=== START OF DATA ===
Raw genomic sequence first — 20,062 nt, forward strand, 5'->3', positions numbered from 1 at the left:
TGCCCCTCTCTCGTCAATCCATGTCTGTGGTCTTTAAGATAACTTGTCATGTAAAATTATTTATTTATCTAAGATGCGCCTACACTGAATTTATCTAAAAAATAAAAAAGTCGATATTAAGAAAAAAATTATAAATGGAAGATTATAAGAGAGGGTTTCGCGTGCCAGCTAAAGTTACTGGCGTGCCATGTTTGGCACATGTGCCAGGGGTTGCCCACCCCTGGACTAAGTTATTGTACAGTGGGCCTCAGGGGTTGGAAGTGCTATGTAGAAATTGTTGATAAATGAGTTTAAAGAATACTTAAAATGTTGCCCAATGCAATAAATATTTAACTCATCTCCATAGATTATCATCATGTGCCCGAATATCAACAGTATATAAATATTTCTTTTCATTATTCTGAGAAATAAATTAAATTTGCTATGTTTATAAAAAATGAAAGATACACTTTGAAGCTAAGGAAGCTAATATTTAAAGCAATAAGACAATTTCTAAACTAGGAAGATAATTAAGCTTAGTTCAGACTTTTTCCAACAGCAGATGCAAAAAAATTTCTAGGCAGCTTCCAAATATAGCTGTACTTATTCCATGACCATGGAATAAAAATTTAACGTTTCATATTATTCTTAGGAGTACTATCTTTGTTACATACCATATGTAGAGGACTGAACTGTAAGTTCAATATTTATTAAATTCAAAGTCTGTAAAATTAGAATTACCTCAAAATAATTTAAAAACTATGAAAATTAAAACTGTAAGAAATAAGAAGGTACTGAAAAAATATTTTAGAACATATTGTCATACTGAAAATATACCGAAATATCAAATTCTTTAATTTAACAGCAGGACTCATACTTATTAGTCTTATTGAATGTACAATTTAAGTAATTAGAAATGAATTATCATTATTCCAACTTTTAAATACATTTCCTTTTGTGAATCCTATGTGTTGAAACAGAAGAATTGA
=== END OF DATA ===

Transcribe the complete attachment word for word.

Raw genomic sequence first — 20,062 nt, forward strand, 5'->3', positions numbered from 1 at the left:
TGCCCCTCTCTCGTCAATCCATGTCTGTGGTCTTTAAGATAACTTGTCATGTAAAATTATTTATTTATCTAAGATGCGCCTACACTGAATTTATCTAAAAAATAAAAAAGTCGATATTAAGAAAAAAATTATAAATGGAAGATTATAAGAGAGGGTTTCGCGTGCCAGCTAAAGTTACTGGCGTGCCATGTTTGGCACATGTGCCAGGGGTTGCCCACCCCTGGACTAAGTTATTGTACAGTGGGCCTCAGGGGTTGGAAGTGCTATGTAGAAATTGTTGATAAATGAGTTTAAAGAATACTTAAAATGTTGCCCAATGCAATAAATATTTAACTCATCTCCATAGATTATCATCATGTGCCCGAATATCAACAGTATATAAATATTTCTTTTCATTATTCTGAGAAATAAATTAAATTTGCTATGTTTATAAAAAATGAAAGATACACTTTGAAGCTAAGGAAGCTAATATTTAAAGCAATAAGACAATTTCTAAACTAGGAAGATAATTAAGCTTAGTTCAGACTTTTTCCAACAGCAGATGCAAAAAAATTTCTAGGCAGCTTCCAAATATAGCTGTACTTATTCCATGACCATGGAATAAAAATTTAACGTTTCATATTATTCTTAGGAGTACTATCTTTGTTACATACCATATGTAGAGGACTGAACTGTAAGTTCAATATTTATTAAATTCAAAGTCTGTAAAATTAGAATTACCTCAAAATAATTTAAAAACTATGAAAATTAAAACTGTAAGAAATAAGAAGGTACTGAAAAAATATTTTAGAACATATTGTCATACTGAAAATATACCGAAATATCAAATTCTTTAATTTAACAGCAGGACTCATACTTATTAGTCTTATTGAATGTACAATTTAAGTAATTAGAAATGAATTATCATTATTCCAACTTTTAAATACATTTCCTTTTGTGAATCCTATGTGTTGAAACAGAAGAATTGA